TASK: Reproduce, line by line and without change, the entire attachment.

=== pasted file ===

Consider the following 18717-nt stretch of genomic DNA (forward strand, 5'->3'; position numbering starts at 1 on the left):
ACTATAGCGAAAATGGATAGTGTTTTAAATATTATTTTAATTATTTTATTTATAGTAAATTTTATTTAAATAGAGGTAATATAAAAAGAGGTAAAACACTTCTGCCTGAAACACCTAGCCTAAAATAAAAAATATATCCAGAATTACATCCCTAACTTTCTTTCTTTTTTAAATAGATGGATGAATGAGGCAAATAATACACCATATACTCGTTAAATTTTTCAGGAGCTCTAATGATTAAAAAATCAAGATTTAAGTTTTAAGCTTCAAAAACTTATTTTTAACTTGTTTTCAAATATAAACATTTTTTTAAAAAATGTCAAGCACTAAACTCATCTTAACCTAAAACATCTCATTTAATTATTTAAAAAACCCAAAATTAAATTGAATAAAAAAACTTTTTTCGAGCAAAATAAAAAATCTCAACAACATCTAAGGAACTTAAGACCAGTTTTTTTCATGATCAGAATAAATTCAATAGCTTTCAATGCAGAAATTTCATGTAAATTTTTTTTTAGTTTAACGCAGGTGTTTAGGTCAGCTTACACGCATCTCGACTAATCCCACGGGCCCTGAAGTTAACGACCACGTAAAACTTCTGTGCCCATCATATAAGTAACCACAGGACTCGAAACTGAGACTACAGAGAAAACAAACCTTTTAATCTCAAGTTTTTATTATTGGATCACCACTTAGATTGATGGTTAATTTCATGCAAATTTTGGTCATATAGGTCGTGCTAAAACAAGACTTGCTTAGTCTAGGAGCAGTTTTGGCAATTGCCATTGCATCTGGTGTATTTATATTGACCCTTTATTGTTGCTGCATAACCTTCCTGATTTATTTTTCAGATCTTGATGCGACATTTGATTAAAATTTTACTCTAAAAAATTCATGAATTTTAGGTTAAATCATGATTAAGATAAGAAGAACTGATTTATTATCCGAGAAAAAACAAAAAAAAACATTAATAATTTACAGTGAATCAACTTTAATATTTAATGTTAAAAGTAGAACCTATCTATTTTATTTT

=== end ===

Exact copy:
Consider the following 18717-nt stretch of genomic DNA (forward strand, 5'->3'; position numbering starts at 1 on the left):
ACTATAGCGAAAATGGATAGTGTTTTAAATATTATTTTAATTATTTTATTTATAGTAAATTTTATTTAAATAGAGGTAATATAAAAAGAGGTAAAACACTTCTGCCTGAAACACCTAGCCTAAAATAAAAAATATATCCAGAATTACATCCCTAACTTTCTTTCTTTTTTAAATAGATGGATGAATGAGGCAAATAATACACCATATACTCGTTAAATTTTTCAGGAGCTCTAATGATTAAAAAATCAAGATTTAAGTTTTAAGCTTCAAAAACTTATTTTTAACTTGTTTTCAAATATAAACATTTTTTTAAAAAATGTCAAGCACTAAACTCATCTTAACCTAAAACATCTCATTTAATTATTTAAAAAACCCAAAATTAAATTGAATAAAAAAACTTTTTTCGAGCAAAATAAAAAATCTCAACAACATCTAAGGAACTTAAGACCAGTTTTTTTCATGATCAGAATAAATTCAATAGCTTTCAATGCAGAAATTTCATGTAAATTTTTTTTTAGTTTAACGCAGGTGTTTAGGTCAGCTTACACGCATCTCGACTAATCCCACGGGCCCTGAAGTTAACGACCACGTAAAACTTCTGTGCCCATCATATAAGTAACCACAGGACTCGAAACTGAGACTACAGAGAAAACAAACCTTTTAATCTCAAGTTTTTATTATTGGATCACCACTTAGATTGATGGTTAATTTCATGCAAATTTTGGTCATATAGGTCGTGCTAAAACAAGACTTGCTTAGTCTAGGAGCAGTTTTGGCAATTGCCATTGCATCTGGTGTATTTATATTGACCCTTTATTGTTGCTGCATAACCTTCCTGATTTATTTTTCAGATCTTGATGCGACATTTGATTAAAATTTTACTCTAAAAAATTCATGAATTTTAGGTTAAATCATGATTAAGATAAGAAGAACTGATTTATTATCCGAGAAAAAACAAAAAAAAACATTAATAATTTACAGTGAATCAACTTTAATATTTAATGTTAAAAGTAGAACCTATCTATTTTATTTT